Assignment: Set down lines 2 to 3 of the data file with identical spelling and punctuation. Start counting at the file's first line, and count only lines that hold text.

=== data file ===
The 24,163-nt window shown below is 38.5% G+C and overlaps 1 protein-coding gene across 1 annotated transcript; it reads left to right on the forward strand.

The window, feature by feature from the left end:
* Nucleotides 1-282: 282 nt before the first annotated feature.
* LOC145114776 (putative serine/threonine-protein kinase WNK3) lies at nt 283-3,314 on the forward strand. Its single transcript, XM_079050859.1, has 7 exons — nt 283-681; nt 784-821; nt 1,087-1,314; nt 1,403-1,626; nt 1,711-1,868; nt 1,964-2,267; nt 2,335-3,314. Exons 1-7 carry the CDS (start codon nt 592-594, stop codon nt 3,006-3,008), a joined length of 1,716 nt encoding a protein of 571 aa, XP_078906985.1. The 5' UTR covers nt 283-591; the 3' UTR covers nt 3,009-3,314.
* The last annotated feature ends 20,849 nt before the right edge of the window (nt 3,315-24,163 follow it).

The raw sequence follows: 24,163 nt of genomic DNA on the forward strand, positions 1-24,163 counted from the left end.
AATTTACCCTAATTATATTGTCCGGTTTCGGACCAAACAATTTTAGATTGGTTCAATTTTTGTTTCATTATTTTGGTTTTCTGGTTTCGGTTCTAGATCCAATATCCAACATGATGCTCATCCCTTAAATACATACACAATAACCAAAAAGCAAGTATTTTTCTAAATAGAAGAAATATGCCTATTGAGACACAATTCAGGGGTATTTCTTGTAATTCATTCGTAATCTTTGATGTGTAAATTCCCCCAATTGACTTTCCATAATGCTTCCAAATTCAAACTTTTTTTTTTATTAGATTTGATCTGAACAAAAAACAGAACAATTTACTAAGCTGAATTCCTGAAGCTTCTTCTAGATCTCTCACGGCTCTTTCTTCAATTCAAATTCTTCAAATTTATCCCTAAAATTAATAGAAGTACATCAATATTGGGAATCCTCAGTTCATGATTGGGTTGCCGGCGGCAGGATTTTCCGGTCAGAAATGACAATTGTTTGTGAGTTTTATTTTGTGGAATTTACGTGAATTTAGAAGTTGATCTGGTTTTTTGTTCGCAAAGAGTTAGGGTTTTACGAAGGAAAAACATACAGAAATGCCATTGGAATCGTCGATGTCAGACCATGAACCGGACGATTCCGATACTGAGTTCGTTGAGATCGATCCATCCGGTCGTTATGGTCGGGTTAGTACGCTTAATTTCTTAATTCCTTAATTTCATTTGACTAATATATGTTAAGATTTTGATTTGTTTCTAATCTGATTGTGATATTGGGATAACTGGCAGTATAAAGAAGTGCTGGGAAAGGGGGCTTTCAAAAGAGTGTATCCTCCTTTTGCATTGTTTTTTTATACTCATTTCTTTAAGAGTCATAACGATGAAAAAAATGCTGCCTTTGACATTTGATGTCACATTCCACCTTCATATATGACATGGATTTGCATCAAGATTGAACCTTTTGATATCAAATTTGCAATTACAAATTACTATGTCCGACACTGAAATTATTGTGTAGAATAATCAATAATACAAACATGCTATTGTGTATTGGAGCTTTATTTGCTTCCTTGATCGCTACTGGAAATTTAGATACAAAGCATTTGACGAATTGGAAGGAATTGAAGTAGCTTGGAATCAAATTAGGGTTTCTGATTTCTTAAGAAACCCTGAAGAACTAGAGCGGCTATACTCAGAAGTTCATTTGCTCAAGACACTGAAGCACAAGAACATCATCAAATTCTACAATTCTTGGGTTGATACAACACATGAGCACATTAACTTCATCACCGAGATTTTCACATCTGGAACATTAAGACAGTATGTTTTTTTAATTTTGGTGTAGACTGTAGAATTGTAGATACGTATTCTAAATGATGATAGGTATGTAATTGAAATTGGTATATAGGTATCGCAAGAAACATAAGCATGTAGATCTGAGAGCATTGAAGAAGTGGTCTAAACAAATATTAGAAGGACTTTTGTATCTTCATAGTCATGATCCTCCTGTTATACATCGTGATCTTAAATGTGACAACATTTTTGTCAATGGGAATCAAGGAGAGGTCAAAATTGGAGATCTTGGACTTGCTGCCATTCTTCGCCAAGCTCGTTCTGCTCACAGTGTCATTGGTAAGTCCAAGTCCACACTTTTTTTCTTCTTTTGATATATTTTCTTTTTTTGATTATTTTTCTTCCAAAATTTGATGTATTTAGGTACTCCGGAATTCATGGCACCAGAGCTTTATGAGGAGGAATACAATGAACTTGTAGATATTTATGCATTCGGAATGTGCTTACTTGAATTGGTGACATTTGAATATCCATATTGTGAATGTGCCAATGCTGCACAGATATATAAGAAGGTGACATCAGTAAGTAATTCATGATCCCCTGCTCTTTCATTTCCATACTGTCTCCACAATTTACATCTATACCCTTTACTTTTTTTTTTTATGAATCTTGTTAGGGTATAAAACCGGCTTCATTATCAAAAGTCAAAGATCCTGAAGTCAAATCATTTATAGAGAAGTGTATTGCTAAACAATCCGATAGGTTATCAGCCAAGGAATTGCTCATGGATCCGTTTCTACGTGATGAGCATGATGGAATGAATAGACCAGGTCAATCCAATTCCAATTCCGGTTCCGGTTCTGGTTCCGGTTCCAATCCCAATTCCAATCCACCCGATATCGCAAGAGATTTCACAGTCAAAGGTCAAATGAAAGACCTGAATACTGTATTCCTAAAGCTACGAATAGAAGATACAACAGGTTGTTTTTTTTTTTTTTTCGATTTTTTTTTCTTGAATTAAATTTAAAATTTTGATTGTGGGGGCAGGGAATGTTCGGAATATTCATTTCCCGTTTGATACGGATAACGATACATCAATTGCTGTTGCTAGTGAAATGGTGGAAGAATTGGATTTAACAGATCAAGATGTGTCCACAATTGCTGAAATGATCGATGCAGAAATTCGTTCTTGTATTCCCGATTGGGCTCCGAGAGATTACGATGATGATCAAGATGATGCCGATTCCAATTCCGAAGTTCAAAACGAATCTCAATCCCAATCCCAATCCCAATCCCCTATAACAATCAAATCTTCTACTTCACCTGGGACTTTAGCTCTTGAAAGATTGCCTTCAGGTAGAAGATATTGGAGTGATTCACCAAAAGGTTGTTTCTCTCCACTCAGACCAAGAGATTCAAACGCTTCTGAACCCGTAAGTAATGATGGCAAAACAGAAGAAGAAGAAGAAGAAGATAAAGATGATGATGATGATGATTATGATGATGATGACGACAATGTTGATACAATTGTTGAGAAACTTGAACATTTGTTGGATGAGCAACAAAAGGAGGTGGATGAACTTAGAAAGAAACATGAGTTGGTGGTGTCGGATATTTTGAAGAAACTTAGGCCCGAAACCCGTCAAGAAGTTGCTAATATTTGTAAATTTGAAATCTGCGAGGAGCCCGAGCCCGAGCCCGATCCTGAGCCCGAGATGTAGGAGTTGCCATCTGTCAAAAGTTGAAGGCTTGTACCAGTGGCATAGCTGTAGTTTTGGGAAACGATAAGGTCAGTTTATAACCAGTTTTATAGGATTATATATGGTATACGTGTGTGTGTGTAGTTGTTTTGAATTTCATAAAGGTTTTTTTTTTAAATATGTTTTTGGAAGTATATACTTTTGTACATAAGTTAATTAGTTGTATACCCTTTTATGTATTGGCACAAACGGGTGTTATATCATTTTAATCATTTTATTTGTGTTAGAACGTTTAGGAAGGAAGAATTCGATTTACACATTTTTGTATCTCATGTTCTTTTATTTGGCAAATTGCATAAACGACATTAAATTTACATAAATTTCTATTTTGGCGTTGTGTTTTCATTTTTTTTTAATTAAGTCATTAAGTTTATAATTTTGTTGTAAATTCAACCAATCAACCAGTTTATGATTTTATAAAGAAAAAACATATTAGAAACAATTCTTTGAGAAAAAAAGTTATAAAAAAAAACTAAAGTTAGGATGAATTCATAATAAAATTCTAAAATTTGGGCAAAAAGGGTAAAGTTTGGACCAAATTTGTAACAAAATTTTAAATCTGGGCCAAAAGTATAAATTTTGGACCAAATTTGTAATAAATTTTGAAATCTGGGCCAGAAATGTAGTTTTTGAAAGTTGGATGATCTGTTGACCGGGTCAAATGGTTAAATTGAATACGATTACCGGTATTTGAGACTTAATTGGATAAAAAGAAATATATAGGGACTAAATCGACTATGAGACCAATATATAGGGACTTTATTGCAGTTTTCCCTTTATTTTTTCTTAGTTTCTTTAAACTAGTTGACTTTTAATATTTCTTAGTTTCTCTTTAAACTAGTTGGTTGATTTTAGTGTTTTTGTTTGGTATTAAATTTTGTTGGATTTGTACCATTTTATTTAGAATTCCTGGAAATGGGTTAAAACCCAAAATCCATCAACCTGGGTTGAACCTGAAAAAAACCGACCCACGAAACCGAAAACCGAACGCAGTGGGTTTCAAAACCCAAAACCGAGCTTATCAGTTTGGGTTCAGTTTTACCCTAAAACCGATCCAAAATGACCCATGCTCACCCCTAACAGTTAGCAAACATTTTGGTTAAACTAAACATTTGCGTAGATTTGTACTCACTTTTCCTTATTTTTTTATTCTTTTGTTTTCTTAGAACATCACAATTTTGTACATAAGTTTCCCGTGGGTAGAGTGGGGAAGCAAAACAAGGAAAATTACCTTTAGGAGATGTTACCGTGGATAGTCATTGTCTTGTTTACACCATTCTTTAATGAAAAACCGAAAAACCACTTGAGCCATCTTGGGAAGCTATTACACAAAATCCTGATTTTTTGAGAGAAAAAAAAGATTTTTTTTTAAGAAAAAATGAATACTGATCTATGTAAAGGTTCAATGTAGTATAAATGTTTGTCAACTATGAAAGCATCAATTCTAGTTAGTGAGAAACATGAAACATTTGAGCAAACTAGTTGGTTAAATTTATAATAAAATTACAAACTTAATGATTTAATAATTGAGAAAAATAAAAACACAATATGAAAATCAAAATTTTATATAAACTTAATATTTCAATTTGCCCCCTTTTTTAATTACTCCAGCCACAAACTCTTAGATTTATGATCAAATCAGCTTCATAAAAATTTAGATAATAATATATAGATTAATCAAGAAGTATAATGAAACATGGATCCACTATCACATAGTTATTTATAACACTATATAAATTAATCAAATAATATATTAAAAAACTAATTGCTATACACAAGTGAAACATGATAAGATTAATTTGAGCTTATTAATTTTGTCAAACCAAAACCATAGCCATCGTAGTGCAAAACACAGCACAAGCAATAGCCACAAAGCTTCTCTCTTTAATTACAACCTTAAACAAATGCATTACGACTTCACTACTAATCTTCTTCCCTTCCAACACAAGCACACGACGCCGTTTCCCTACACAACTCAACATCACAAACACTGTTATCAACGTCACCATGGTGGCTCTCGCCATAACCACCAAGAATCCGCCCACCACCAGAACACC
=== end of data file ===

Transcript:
The window, feature by feature from the left end:
* Nucleotides 1-282: 282 nt before the first annotated feature.